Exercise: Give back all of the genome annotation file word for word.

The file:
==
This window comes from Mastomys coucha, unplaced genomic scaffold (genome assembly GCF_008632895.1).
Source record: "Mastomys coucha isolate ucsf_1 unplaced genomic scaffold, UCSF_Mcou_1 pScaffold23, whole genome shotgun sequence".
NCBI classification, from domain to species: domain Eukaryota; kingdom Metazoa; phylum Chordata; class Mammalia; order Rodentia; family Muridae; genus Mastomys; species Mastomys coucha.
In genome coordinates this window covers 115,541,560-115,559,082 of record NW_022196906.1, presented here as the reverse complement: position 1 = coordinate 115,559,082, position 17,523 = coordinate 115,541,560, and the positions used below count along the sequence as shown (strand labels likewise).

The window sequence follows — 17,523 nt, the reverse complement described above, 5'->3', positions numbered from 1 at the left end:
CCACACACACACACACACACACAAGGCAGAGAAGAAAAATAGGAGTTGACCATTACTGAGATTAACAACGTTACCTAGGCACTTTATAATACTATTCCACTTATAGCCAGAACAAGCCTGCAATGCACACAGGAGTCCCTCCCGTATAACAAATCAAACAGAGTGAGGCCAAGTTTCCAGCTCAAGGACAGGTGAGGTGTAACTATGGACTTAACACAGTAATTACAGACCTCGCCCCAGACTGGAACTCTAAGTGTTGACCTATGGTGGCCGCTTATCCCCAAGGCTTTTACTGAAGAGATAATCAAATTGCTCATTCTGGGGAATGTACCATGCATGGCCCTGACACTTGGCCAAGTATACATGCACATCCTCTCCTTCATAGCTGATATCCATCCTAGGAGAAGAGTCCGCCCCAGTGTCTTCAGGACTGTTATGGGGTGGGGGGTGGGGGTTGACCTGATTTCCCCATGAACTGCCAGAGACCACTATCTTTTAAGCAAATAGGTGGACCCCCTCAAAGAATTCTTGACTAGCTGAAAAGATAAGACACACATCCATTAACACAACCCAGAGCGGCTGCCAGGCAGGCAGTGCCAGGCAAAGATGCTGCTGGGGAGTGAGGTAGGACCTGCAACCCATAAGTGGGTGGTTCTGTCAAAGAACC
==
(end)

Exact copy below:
This window comes from Mastomys coucha, unplaced genomic scaffold (genome assembly GCF_008632895.1).
Source record: "Mastomys coucha isolate ucsf_1 unplaced genomic scaffold, UCSF_Mcou_1 pScaffold23, whole genome shotgun sequence".
NCBI classification, from domain to species: domain Eukaryota; kingdom Metazoa; phylum Chordata; class Mammalia; order Rodentia; family Muridae; genus Mastomys; species Mastomys coucha.
In genome coordinates this window covers 115,541,560-115,559,082 of record NW_022196906.1, presented here as the reverse complement: position 1 = coordinate 115,559,082, position 17,523 = coordinate 115,541,560, and the positions used below count along the sequence as shown (strand labels likewise).

The window sequence follows — 17,523 nt, the reverse complement described above, 5'->3', positions numbered from 1 at the left end:
CCACACACACACACACACACACAAGGCAGAGAAGAAAAATAGGAGTTGACCATTACTGAGATTAACAACGTTACCTAGGCACTTTATAATACTATTCCACTTATAGCCAGAACAAGCCTGCAATGCACACAGGAGTCCCTCCCGTATAACAAATCAAACAGAGTGAGGCCAAGTTTCCAGCTCAAGGACAGGTGAGGTGTAACTATGGACTTAACACAGTAATTACAGACCTCGCCCCAGACTGGAACTCTAAGTGTTGACCTATGGTGGCCGCTTATCCCCAAGGCTTTTACTGAAGAGATAATCAAATTGCTCATTCTGGGGAATGTACCATGCATGGCCCTGACACTTGGCCAAGTATACATGCACATCCTCTCCTTCATAGCTGATATCCATCCTAGGAGAAGAGTCCGCCCCAGTGTCTTCAGGACTGTTATGGGGTGGGGGGTGGGGGTTGACCTGATTTCCCCATGAACTGCCAGAGACCACTATCTTTTAAGCAAATAGGTGGACCCCCTCAAAGAATTCTTGACTAGCTGAAAAGATAAGACACACATCCATTAACACAACCCAGAGCGGCTGCCAGGCAGGCAGTGCCAGGCAAAGATGCTGCTGGGGAGTGAGGTAGGACCTGCAACCCATAAGTGGGTGGTTCTGTCAAAGAACC